What Tate Taylor started writing the script for the unreleased book, The Help, and his bff, the novelist, insisted that he be retained to direct, do we think this first-timer was thinking, “Well, I have to make an Oscar movie sometime?!”
Did Woody Allen… well, I can stop there, no?
And Mali… yeah.
There’s not question that Brad Pitt was 100% committed to the material that made Moneyball and was willing to burn some bridges to get where he felt compelled to go. Anyone want to opine that he threw Soderbergh under the bus so Rudin could come in and help turn it into an Oscar nominee? Did anyone notice the non-Oscar-nominee release date in September?
And making a 9/11 movie that isn’t a 9/11 movie but is centered around a young, unknown actor playing a kid with Asperger’s Syndrome, killing off Tom Hanks in the opening credits and bringing in Max von Sydow as a man who refuses to speak… yeah… pure Oscar bait… that’s SO what everyone wants to see and revel in for months of the Oscar season.
All nine nominees connected with people, whether they connected with each of us individually or not. That connection is driven by a feeling of sincerity. Unless you are a fetishist, you don’t connect with cold plastic. And when film critics or others start thinking that the reason they didn’t connect with a film – in the case of seriously intended films – is the filmmaker’s insincerity, they just aren’t working or thinking very hard.
Scrolling down to Best Actor and Actress… can anyone really believe that Michelle Williams thought, “I have an Oscar nomination and I’m about to get one for having angry painful sex with Ryan Gosling…. you know what I need… to play a mysterious dead superstar… I am going to get my Oscar NOW!”? If so, you have never spent 2 minutes with Ms. Williams.
George Clooney can barely fart without someone wanting to give him an award for it. So let’s see… an unproduced play called Farragut North that he would not be the lead of and an uptight, seemingly sociable man who was so disconnected from his family that he barely knew his wife and kids, even though he had unlimited resources to live as he liked. OSCAR BAIT!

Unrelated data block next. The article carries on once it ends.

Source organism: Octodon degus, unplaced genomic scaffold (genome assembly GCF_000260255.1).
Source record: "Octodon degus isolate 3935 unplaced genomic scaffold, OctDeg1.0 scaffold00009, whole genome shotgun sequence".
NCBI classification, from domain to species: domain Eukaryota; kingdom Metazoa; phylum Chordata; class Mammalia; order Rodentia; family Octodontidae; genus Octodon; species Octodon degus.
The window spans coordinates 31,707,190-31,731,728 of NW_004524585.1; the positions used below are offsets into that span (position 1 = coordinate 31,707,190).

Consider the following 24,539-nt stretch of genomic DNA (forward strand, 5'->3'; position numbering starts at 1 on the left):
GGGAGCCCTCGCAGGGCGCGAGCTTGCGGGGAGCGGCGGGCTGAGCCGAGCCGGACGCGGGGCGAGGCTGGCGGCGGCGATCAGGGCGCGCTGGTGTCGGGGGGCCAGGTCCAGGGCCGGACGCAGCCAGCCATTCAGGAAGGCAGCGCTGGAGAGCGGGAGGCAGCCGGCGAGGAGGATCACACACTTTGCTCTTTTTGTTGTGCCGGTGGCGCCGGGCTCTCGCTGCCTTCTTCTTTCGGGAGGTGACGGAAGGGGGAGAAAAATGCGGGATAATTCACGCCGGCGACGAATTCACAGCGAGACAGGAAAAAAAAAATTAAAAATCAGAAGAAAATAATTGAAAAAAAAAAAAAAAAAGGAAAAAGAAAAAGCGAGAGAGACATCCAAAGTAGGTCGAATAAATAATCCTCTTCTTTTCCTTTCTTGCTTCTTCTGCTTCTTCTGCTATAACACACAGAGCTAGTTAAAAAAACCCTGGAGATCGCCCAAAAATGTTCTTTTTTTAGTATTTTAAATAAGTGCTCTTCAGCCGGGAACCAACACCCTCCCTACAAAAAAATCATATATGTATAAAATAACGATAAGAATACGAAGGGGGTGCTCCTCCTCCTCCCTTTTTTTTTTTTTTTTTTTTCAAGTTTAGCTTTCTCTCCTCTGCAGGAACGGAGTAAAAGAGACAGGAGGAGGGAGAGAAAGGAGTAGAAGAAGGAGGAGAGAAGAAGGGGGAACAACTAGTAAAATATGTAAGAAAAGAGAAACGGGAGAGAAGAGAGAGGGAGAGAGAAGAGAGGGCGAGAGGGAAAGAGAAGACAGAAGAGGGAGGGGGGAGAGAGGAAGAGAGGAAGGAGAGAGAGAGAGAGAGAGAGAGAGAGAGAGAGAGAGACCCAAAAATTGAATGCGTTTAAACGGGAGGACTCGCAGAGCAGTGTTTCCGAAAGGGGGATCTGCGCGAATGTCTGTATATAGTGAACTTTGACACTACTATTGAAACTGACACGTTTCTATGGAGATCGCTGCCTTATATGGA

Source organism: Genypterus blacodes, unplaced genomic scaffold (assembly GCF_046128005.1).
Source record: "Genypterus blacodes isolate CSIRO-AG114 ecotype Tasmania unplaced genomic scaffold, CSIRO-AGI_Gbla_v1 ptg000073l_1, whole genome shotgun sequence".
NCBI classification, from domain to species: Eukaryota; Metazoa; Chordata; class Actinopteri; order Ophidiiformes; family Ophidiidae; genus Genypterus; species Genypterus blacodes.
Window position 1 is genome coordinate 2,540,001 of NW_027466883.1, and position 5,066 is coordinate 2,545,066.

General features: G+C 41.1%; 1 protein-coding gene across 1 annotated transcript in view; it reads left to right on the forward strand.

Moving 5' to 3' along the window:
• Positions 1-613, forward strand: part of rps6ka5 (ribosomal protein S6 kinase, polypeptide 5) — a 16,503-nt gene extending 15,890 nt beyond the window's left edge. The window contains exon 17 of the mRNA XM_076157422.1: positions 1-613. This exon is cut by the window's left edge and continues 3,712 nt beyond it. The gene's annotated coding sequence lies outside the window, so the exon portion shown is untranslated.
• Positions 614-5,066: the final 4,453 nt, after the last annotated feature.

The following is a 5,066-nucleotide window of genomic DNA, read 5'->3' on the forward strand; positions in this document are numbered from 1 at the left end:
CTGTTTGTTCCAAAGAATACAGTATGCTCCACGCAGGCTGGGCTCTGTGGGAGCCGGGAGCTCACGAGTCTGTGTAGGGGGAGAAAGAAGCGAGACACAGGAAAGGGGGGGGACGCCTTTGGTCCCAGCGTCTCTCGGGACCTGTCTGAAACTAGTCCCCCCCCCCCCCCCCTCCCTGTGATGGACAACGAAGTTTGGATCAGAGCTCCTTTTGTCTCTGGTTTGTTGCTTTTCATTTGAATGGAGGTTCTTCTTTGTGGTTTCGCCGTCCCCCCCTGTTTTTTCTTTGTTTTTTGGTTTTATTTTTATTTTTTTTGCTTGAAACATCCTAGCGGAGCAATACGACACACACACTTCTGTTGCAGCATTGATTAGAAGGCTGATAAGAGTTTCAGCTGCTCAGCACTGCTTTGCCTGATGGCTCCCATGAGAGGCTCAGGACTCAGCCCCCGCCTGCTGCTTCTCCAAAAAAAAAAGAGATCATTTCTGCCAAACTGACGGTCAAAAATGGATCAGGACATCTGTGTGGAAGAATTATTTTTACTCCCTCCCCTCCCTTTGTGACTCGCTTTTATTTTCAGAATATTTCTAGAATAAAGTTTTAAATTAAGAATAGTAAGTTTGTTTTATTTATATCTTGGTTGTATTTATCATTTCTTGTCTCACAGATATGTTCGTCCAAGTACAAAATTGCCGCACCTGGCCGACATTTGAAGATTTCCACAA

If you heard from Streep or Phyllida Lloyd, you know that they are two adult women with strong minds who love working together… and made a movie in which Streep’s best, most complex work in the film is in a confused daze and old-age make-up that Harvey Weinstein will barely let anyone see in film clips. OSCAR BAIT!
Oldman, a living legend, got to do a lead in a real movie for the first time in a decade. Yeah… he was thinking, “OSCAR BAIT!!” (And I can tell you, he doesn’t like being snubbed much. He’s thrilled to be back at the party and would love to win because he knows what it means to a career. But the idea that his work and choices are about that… is insane.)
As Rooney Mara was having her bits pierced and Demian Bichir was putting on 30 pounds for his role, they were thinking, “This is what I want to do because I will come out of it with an award.” Uh-huh.
Look. This is a circus. And it is often ridiculous. But there is a micro view and a macro view. Once people are in a race, they start to behave like they are in a race. No matter how blase’ they may seem, competitive juices flow and after being winnowed down to a very short list, the dream of winning, however hopeless, engulfs hearts.
But the work that got people into the race… you can’t do it with the cynical angle that critics so often lazily slap on films and filmmakers. Not if it’s good at all. Flawed is the nature of art. When we, as writers about film, can see those flaws only through the prism of our own limited perspective, you’re not really doing your job…
… and you certainly might be an asshole.
(Mon, 3:34p – edited for an apparently confusing turn of phrase)